1913 Nickel Sells for $5 Million
Some may call this unnamed collector crazy for spending a cool one hundred million times the face value of a 1913 nickel. Others envy the ability to drop $5 million on a single purchase that you can’t live in. Whatever your opinion may be, for numismatists, the 1913 Liberty Nickel is one of the most highly sought after and prized coins in United States history.
You have to wonder what the collector is going to do with it. One would assume they’ll want to admire it in their own hands, but they’ll have to be awfully careful with it. Imagine the frustration of accidentally flushing it down the toilet or having it slip through a hole in their pocket. It’s not the kind of thing you can replace you know.
Concerns for its well being aside, here’s the press release.
(Santa Barbara, California) – An unnamed California collector has paid $5 million for the Eliasberg specimen 1913 Liberty Head nickel, a record price for the coin and the second highest price ever paid for any rare coin.
“The new owner is a long-time Southern California resident and a dedicated collector of historic United States rare coins,” said Santa Barbara coin and jewelry merchant, Ronald J. Gillio, who negotiated the sale between the collector and the sellers, Legend Numismatics of Lincroft, New Jersey and Washington state business executive, Bruce Morelan.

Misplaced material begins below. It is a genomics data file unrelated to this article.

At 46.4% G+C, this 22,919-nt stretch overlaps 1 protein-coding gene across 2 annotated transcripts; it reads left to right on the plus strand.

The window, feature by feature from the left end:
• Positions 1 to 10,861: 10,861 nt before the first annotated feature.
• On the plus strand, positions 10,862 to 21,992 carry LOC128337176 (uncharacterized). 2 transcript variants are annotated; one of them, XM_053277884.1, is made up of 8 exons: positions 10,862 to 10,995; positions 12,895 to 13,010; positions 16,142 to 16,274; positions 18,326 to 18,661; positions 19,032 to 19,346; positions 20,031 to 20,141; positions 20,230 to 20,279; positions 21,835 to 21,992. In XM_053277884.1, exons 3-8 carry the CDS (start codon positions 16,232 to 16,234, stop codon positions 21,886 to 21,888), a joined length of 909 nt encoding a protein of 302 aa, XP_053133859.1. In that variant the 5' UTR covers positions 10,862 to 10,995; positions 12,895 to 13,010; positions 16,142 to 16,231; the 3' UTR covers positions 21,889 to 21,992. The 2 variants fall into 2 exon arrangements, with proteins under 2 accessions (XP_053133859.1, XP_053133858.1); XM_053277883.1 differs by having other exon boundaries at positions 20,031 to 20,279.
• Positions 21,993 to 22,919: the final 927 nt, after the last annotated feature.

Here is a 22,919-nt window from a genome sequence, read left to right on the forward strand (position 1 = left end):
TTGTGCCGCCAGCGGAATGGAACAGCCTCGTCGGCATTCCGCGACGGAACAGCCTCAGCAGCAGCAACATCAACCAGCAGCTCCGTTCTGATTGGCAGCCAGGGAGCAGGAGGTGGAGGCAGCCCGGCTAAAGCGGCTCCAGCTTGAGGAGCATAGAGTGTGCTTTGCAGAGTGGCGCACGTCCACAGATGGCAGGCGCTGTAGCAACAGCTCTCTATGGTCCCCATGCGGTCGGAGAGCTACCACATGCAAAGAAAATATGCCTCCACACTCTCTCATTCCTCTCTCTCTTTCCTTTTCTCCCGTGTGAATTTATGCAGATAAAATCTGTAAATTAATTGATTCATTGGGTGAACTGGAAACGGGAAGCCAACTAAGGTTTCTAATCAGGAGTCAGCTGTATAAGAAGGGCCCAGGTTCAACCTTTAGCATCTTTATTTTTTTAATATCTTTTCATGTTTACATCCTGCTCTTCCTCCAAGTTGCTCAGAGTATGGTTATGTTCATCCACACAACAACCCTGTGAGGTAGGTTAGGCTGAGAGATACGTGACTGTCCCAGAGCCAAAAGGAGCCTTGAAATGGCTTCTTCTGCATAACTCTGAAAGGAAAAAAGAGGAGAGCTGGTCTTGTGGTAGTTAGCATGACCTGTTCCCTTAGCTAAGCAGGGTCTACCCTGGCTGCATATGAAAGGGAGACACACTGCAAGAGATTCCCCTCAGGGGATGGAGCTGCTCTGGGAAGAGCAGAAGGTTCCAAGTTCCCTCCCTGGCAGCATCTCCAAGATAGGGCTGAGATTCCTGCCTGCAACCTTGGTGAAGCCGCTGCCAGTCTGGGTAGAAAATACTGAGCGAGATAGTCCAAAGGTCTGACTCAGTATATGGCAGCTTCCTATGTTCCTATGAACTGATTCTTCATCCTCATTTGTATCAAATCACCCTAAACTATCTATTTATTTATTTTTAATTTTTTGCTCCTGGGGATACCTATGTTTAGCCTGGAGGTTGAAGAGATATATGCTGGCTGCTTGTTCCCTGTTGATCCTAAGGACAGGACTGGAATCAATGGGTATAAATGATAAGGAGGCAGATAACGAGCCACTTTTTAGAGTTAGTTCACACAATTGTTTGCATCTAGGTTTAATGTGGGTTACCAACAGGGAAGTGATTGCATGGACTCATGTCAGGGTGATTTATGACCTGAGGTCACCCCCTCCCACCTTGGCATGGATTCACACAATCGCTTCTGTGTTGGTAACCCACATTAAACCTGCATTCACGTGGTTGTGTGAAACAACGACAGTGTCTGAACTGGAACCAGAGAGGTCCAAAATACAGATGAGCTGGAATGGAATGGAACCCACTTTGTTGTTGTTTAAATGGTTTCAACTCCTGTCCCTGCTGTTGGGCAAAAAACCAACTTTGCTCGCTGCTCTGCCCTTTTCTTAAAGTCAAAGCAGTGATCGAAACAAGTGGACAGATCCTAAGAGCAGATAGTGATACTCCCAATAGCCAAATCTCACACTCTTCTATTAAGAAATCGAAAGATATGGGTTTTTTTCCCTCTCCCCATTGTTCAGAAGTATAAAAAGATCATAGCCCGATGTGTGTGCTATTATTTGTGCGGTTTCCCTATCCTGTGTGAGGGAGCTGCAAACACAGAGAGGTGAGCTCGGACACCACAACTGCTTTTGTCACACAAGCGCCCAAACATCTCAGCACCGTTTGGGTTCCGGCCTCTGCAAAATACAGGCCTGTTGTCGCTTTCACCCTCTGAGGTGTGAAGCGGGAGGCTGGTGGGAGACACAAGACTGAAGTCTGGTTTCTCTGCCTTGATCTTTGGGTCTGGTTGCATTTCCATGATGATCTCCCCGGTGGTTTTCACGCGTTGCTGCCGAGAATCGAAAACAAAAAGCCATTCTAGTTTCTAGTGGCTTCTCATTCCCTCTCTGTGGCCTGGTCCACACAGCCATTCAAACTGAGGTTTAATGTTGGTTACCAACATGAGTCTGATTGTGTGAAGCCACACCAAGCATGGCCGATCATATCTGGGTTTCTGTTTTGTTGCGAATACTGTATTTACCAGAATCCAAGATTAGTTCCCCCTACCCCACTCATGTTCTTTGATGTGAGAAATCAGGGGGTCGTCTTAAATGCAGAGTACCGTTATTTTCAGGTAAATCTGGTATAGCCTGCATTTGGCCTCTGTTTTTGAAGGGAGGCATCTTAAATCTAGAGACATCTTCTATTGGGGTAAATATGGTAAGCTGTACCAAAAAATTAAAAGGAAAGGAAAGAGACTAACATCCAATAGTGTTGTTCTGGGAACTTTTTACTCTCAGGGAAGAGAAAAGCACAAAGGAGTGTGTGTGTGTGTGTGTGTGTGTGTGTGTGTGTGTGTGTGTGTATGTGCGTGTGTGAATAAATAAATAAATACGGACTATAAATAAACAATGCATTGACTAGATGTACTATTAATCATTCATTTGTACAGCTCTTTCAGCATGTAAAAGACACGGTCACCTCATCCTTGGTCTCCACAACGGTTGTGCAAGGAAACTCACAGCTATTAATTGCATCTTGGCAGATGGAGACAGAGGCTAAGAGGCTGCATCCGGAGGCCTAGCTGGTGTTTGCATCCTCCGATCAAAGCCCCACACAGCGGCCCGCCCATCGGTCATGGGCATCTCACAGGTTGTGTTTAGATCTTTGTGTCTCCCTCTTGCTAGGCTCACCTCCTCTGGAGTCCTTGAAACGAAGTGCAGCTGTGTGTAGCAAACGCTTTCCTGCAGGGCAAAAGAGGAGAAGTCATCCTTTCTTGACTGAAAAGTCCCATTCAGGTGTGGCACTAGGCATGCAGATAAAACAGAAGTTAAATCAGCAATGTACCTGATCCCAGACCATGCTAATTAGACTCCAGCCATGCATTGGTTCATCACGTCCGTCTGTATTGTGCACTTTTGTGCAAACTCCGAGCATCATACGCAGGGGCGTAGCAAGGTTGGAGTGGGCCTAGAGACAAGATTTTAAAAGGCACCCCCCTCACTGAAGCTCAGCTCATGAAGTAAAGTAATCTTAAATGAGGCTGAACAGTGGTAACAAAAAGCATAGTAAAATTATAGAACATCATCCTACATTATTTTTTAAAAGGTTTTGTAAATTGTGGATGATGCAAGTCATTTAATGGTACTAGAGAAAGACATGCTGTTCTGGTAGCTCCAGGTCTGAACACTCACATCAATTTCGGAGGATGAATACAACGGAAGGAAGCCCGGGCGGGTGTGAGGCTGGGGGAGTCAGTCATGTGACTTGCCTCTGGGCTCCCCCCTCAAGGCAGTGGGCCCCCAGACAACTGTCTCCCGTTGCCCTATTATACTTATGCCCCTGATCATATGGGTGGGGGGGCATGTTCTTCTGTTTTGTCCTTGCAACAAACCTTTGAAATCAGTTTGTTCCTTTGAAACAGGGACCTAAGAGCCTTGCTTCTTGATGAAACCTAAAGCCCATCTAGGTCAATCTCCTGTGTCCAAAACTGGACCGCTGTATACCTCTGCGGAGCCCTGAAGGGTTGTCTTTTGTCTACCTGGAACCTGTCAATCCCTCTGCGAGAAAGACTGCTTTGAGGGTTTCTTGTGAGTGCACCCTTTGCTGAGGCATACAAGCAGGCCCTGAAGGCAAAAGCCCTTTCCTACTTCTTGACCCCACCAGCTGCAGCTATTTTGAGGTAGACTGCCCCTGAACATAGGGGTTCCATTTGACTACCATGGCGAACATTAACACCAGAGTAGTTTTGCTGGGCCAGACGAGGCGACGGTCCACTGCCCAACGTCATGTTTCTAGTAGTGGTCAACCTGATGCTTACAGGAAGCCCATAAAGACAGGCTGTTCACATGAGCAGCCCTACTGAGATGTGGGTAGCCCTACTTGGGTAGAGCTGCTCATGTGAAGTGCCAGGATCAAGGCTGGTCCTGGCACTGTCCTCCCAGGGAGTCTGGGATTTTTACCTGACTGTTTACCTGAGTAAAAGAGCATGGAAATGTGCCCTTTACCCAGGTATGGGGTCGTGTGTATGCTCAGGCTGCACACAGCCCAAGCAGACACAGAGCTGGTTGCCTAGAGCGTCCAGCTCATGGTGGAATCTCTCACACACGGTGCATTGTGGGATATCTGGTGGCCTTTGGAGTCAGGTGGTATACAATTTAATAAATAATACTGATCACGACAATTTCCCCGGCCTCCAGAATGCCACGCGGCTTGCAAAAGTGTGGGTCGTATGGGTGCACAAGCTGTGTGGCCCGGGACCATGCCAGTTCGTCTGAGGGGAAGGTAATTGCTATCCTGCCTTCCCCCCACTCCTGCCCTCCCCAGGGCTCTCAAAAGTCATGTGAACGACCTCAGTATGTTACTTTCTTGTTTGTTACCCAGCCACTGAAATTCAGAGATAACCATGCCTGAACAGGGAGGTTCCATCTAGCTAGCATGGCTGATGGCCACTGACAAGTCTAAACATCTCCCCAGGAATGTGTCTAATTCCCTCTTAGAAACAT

Legend and Morelan jointly purchased the coin from New Hampshire dealer, Ed Lee, in May 2005 for a then-record price of $4,150,000. It is graded Proof-66 by Professional Coin Grading Service, and is the finest of the five known 1913 Liberty Head nickels.
Gillio said he talked with the collector about the coin for over three months.
“We spoke many times in recent months about the coinâ€™s legendary numismatic status, and he agreed to purchase it for $5 million,” explained Gillio who recently was named Numismatic Acquisition Coordinator for Spectrum Numismatics International and Bowers and Merena Auctions, and continues his role for Collectors Universe as General Chairman of the Long Beach and Santa Clara Coin, Stamp & Collectibles Expos.
The unnamed collector took possession of the coin at an undisclosed Southern California location on Wednesday, April 25.
In 1913 the United States Mint introduced a new design for nickels depicting a Native American Indian on the front and a bison on the back. However, some nickels were struck dated 1913 using the previous year’s design of a symbolic “Miss Liberty.”
Only five 1913 Liberty Head nickels are known today. Two are in permanent museum collections at The Smithsonian in Washington, DC and the American Numismatic Association Money Museum in Colorado Springs, Colorado.
One of the previous owners of this particular 1913 Liberty Head nickel was renowned Baltimore banker, Louis E. Eliasberg Sr., known to collectors for the extensive, one-of-everything collection he assembled before his death in 1976.
“We’re pleased that this coin now is in the collection of another devoted numismatist. We hope he enjoys it as much as we did,” said Laura Sperber, a partner in Legend Numismatics.
The world’s record price for any rare coin is $7.59 million paid for a 1933 U.S. $20 denomination Double Eagle gold coin in July 2002.